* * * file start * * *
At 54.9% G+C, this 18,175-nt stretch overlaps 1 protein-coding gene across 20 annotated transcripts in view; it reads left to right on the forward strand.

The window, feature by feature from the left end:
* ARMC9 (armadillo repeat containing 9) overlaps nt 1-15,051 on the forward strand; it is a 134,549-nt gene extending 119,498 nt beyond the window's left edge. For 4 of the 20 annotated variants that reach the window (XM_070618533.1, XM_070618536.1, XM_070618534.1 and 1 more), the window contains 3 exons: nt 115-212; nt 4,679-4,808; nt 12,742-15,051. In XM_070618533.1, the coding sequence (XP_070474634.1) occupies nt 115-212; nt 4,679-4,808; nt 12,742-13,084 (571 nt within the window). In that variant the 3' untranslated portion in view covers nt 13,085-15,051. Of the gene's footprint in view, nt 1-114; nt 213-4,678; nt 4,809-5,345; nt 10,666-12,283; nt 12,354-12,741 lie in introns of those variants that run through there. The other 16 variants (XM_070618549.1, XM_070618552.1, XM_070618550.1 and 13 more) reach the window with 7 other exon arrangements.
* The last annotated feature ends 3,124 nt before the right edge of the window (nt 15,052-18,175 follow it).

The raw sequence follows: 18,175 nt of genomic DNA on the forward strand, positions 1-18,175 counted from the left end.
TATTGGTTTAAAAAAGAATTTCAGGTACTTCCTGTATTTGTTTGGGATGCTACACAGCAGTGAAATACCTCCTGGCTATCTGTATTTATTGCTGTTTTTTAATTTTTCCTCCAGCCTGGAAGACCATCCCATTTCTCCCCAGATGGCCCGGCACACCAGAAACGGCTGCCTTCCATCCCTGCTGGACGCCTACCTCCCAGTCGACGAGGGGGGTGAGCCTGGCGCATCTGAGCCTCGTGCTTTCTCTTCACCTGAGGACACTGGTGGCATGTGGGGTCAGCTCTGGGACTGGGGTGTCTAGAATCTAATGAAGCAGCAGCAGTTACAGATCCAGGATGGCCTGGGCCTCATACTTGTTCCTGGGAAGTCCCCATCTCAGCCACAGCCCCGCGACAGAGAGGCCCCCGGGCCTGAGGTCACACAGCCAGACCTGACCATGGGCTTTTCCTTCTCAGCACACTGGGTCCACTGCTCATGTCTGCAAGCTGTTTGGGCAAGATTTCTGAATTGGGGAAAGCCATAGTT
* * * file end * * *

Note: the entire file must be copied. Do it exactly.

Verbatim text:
At 54.9% G+C, this 18,175-nt stretch overlaps 1 protein-coding gene across 20 annotated transcripts in view; it reads left to right on the forward strand.

The window, feature by feature from the left end:
* ARMC9 (armadillo repeat containing 9) overlaps nt 1-15,051 on the forward strand; it is a 134,549-nt gene extending 119,498 nt beyond the window's left edge. For 4 of the 20 annotated variants that reach the window (XM_070618533.1, XM_070618536.1, XM_070618534.1 and 1 more), the window contains 3 exons: nt 115-212; nt 4,679-4,808; nt 12,742-15,051. In XM_070618533.1, the coding sequence (XP_070474634.1) occupies nt 115-212; nt 4,679-4,808; nt 12,742-13,084 (571 nt within the window). In that variant the 3' untranslated portion in view covers nt 13,085-15,051. Of the gene's footprint in view, nt 1-114; nt 213-4,678; nt 4,809-5,345; nt 10,666-12,283; nt 12,354-12,741 lie in introns of those variants that run through there. The other 16 variants (XM_070618549.1, XM_070618552.1, XM_070618550.1 and 13 more) reach the window with 7 other exon arrangements.
* The last annotated feature ends 3,124 nt before the right edge of the window (nt 15,052-18,175 follow it).

The raw sequence follows: 18,175 nt of genomic DNA on the forward strand, positions 1-18,175 counted from the left end.
TATTGGTTTAAAAAAGAATTTCAGGTACTTCCTGTATTTGTTTGGGATGCTACACAGCAGTGAAATACCTCCTGGCTATCTGTATTTATTGCTGTTTTTTAATTTTTCCTCCAGCCTGGAAGACCATCCCATTTCTCCCCAGATGGCCCGGCACACCAGAAACGGCTGCCTTCCATCCCTGCTGGACGCCTACCTCCCAGTCGACGAGGGGGGTGAGCCTGGCGCATCTGAGCCTCGTGCTTTCTCTTCACCTGAGGACACTGGTGGCATGTGGGGTCAGCTCTGGGACTGGGGTGTCTAGAATCTAATGAAGCAGCAGCAGTTACAGATCCAGGATGGCCTGGGCCTCATACTTGTTCCTGGGAAGTCCCCATCTCAGCCACAGCCCCGCGACAGAGAGGCCCCCGGGCCTGAGGTCACACAGCCAGACCTGACCATGGGCTTTTCCTTCTCAGCACACTGGGTCCACTGCTCATGTCTGCAAGCTGTTTGGGCAAGATTTCTGAATTGGGGAAAGCCATAGTT